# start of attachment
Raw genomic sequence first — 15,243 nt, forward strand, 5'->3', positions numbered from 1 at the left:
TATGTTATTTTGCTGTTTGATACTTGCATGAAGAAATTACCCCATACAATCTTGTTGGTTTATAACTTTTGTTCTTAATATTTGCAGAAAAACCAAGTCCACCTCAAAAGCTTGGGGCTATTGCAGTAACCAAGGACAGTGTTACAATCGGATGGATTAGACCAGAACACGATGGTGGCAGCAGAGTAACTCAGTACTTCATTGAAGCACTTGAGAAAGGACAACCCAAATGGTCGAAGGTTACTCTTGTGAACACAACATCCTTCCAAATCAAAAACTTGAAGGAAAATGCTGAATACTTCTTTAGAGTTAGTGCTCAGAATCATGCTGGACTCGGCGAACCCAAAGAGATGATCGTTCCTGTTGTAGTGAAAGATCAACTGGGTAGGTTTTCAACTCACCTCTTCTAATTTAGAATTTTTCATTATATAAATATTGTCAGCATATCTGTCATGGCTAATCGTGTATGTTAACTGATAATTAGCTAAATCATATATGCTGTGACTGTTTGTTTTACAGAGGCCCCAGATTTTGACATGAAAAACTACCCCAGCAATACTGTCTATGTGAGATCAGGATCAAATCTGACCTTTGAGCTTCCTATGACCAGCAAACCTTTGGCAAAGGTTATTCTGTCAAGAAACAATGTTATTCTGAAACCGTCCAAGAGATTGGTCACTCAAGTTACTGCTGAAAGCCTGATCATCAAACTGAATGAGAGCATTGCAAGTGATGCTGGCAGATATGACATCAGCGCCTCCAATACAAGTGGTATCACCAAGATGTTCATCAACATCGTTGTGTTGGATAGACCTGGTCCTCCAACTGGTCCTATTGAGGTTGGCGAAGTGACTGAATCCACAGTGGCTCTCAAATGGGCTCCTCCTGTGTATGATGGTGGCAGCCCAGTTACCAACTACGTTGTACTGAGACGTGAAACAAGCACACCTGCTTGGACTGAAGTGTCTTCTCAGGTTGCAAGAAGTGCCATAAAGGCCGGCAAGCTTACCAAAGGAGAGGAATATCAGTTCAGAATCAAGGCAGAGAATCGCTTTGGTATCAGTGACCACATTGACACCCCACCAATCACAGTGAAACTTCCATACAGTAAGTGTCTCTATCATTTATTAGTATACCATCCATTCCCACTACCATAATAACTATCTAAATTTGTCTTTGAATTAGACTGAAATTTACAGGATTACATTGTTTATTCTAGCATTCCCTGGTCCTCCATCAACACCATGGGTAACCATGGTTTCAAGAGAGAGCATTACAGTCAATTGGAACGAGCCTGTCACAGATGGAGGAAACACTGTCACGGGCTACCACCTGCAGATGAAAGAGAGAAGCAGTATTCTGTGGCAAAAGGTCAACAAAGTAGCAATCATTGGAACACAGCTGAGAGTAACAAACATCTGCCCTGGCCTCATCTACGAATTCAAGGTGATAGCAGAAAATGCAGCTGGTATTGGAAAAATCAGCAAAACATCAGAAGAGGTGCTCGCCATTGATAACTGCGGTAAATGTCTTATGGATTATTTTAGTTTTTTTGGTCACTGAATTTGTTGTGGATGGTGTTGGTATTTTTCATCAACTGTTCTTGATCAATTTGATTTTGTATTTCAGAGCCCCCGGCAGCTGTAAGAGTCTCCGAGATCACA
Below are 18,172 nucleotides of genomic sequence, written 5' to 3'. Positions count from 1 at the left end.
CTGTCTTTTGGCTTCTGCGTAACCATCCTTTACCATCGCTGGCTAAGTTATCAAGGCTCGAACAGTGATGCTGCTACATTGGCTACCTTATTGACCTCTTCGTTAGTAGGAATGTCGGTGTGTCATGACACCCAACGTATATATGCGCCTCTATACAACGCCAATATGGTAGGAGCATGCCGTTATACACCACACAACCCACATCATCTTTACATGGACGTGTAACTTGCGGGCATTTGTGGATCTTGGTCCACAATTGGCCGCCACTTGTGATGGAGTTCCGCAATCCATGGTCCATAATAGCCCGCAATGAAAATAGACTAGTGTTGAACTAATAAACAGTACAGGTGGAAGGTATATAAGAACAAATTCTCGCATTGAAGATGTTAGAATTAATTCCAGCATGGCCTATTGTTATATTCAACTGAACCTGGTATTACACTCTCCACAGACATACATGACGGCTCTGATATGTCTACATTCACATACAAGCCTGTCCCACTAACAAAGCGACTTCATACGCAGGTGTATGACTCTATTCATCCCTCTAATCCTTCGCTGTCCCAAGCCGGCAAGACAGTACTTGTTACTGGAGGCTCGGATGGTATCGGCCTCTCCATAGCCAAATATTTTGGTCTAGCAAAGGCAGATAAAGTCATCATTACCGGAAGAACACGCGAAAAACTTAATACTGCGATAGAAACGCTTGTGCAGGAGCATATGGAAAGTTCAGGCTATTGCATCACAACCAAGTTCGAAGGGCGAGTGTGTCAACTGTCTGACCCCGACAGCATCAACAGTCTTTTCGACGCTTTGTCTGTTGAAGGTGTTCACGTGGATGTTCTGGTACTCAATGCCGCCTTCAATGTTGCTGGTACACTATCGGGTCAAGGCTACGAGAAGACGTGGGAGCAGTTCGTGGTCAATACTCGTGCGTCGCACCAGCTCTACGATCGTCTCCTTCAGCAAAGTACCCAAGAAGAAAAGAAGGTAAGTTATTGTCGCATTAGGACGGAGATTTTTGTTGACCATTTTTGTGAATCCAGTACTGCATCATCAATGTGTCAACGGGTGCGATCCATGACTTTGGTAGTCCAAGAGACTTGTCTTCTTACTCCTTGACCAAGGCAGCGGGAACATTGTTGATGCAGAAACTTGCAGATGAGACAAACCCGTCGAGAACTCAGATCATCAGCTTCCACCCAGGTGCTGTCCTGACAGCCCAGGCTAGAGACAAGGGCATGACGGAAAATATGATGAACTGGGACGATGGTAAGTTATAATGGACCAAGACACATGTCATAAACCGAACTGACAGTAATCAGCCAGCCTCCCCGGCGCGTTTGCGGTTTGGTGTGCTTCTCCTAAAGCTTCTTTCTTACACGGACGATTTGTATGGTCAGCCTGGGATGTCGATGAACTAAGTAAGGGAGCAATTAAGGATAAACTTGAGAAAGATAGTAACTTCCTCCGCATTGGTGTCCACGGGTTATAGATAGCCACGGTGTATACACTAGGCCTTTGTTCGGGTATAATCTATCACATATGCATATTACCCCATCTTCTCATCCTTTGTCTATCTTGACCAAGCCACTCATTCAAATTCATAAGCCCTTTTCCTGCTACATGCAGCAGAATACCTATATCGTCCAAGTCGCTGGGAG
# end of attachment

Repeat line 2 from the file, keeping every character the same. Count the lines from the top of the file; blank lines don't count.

TATGTTATTTTGCTGTTTGATACTTGCATGAAGAAATTACCCCATACAATCTTGTTGGTTTATAACTTTTGTTCTTAATATTTGCAGAAAAACCAAGTCCACCTCAAAAGCTTGGGGCTATTGCAGTAACCAAGGACAGTGTTACAATCGGATGGATTAGACCAGAACACGATGGTGGCAGCAGAGTAACTCAGTACTTCATTGAAGCACTTGAGAAAGGACAACCCAAATGGTCGAAGGTTACTCTTGTGAACACAACATCCTTCCAAATCAAAAACTTGAAGGAAAATGCTGAATACTTCTTTAGAGTTAGTGCTCAGAATCATGCTGGACTCGGCGAACCCAAAGAGATGATCGTTCCTGTTGTAGTGAAAGATCAACTGGGTAGGTTTTCAACTCACCTCTTCTAATTTAGAATTTTTCATTATATAAATATTGTCAGCATATCTGTCATGGCTAATCGTGTATGTTAACTGATAATTAGCTAAATCATATATGCTGTGACTGTTTGTTTTACAGAGGCCCCAGATTTTGACATGAAAAACTACCCCAGCAATACTGTCTATGTGAGATCAGGATCAAATCTGACCTTTGAGCTTCCTATGACCAGCAAACCTTTGGCAAAGGTTATTCTGTCAAGAAACAATGTTATTCTGAAACCGTCCAAGAGATTGGTCACTCAAGTTACTGCTGAAAGCCTGATCATCAAACTGAATGAGAGCATTGCAAGTGATGCTGGCAGATATGACATCAGCGCCTCCAATACAAGTGGTATCACCAAGATGTTCATCAACATCGTTGTGTTGGATAGACCTGGTCCTCCAACTGGTCCTATTGAGGTTGGCGAAGTGACTGAATCCACAGTGGCTCTCAAATGGGCTCCTCCTGTGTATGATGGTGGCAGCCCAGTTACCAACTACGTTGTACTGAGACGTGAAACAAGCACACCTGCTTGGACTGAAGTGTCTTCTCAGGTTGCAAGAAGTGCCATAAAGGCCGGCAAGCTTACCAAAGGAGAGGAATATCAGTTCAGAATCAAGGCAGAGAATCGCTTTGGTATCAGTGACCACATTGACACCCCACCAATCACAGTGAAACTTCCATACAGTAAGTGTCTCTATCATTTATTAGTATACCATCCATTCCCACTACCATAATAACTATCTAAATTTGTCTTTGAATTAGACTGAAATTTACAGGATTACATTGTTTATTCTAGCATTCCCTGGTCCTCCATCAACACCATGGGTAACCATGGTTTCAAGAGAGAGCATTACAGTCAATTGGAACGAGCCTGTCACAGATGGAGGAAACACTGTCACGGGCTACCACCTGCAGATGAAAGAGAGAAGCAGTATTCTGTGGCAAAAGGTCAACAAAGTAGCAATCATTGGAACACAGCTGAGAGTAACAAACATCTGCCCTGGCCTCATCTACGAATTCAAGGTGATAGCAGAAAATGCAGCTGGTATTGGAAAAATCAGCAAAACATCAGAAGAGGTGCTCGCCATTGATAACTGCGGTAAATGTCTTATGGATTATTTTAGTTTTTTTGGTCACTGAATTTGTTGTGGATGGTGTTGGTATTTTTCATCAACTGTTCTTGATCAATTTGATTTTGTATTTCAGAGCCCCCGGCAGCTGTAAGAGTCTCCGAGATCACA